This secondary analysis of the Mycotic Ulcer Treatment Trial (MUTT) II clinical trial explores the role of adjuvant oral voriconazole on clinical outcomes in Fusarium keratitis.
MUTT II was a double-masked, placebo-controlled randomized clinical trial that included 240 patients with severe filamentous fungal keratitis and visual acuity of 20/400 or worse. Subjects were randomized to receive either oral voriconazole or placebo in addition to topical antifungal therapy. Both groups received topical voriconazole 1%, and after the results of the MUTT I became available, topical natamycin 5% was added.
The authors investigated the effect of adjuvant oral voriconazole on clinical outcomes specifically in patients with Fusarium corneal ulcers. Among 72 eligible participants, 33 were randomized to oral voriconazole and 39 to placebo.
The primary outcome measure of the trial was the rate of corneal perforation or the need for therapeutic penetrating keratoplasty (PK). Secondary outcomes included rate of reepithelialization, BCVA, and infiltrate or scar size at 3 weeks and 3 months.
After controlling for the depth of the initial infiltrate, patients randomized to oral voriconazole had a 0.43-fold decreased risk of perforation or therapeutic PK compared with placebo.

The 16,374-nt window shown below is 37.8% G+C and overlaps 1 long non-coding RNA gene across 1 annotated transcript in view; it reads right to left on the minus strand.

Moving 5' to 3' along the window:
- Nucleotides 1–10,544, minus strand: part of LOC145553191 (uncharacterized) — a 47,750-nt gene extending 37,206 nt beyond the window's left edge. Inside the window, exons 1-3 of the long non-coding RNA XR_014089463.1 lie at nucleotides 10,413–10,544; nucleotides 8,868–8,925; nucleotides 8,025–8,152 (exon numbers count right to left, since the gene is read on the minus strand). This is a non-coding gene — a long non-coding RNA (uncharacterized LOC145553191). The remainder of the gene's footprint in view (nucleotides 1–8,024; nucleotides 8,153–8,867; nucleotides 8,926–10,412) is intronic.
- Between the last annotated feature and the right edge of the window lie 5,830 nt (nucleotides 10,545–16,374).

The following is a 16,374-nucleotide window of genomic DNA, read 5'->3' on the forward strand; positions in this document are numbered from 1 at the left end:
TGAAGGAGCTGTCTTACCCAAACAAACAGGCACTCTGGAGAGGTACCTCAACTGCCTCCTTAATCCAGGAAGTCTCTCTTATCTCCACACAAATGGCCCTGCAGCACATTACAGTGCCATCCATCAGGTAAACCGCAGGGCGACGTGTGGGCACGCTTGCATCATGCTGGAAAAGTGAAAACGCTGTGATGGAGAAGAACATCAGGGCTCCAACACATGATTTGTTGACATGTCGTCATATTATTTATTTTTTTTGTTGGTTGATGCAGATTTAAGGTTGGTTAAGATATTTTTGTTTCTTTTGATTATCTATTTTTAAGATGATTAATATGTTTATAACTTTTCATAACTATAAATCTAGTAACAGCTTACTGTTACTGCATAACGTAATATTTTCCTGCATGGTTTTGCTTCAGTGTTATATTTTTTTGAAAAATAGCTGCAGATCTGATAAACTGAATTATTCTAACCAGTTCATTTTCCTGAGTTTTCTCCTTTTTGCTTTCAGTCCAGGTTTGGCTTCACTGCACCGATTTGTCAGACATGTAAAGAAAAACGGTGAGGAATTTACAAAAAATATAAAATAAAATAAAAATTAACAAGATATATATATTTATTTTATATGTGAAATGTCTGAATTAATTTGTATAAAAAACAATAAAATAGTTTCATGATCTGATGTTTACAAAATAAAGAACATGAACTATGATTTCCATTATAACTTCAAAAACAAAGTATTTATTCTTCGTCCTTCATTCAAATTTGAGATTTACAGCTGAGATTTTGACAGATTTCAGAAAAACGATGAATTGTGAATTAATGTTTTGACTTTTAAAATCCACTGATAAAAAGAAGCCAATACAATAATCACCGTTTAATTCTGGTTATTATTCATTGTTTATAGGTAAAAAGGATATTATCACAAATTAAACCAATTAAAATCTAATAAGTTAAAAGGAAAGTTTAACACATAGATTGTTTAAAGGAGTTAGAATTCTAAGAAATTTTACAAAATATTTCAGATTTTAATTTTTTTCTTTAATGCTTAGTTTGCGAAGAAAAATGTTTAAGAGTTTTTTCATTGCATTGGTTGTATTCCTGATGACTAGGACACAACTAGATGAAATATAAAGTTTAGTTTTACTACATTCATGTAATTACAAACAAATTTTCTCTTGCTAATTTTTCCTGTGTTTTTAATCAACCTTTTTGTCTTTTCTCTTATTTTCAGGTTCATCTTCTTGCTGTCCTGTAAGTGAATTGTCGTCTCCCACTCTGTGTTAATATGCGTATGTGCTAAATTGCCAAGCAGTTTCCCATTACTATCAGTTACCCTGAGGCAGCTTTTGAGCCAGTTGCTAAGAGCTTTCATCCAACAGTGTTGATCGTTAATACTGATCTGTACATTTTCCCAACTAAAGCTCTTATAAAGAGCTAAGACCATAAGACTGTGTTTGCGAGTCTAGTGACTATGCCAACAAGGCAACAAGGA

Additionally, at 3 months, eyes treated with oral voriconazole-treated had significantly larger decreases in infiltrate and/or scar size (P<0.001) and a slight improvement in visual acuity from baseline that did not reach statistical significance (P=0.052).
Rates of reepithelialization, however, were no better in the oral voriconazole group.
All patients in this study were enrolled from India and Nepal, which is a significant limitation as organisms in this region might exhibit characteristics different from those found in other regions. Moreover, most of the infections in the study were related to agricultural exposure and not contact lens wear, which is the predominant cause of fungal keratitis in developed countries.
Last, in an accompanying editorial, Bennie Jeng, MD, notes that 6 individuals in the oral placebo group were using systemic antifungals at presentation compared with 2 in the oral voriconazole group. Prior studies have suggested that pretreatment with antifungal agents (including oral azoles) could be a risk factor for worse outcomes.
This was a rigorous clinical trial that has provided useful information for a specific situation. While questions remain about the widescale application of the results, the findings still provide guidance on the use of available antifungal agents in the case of Fusarium keratitis.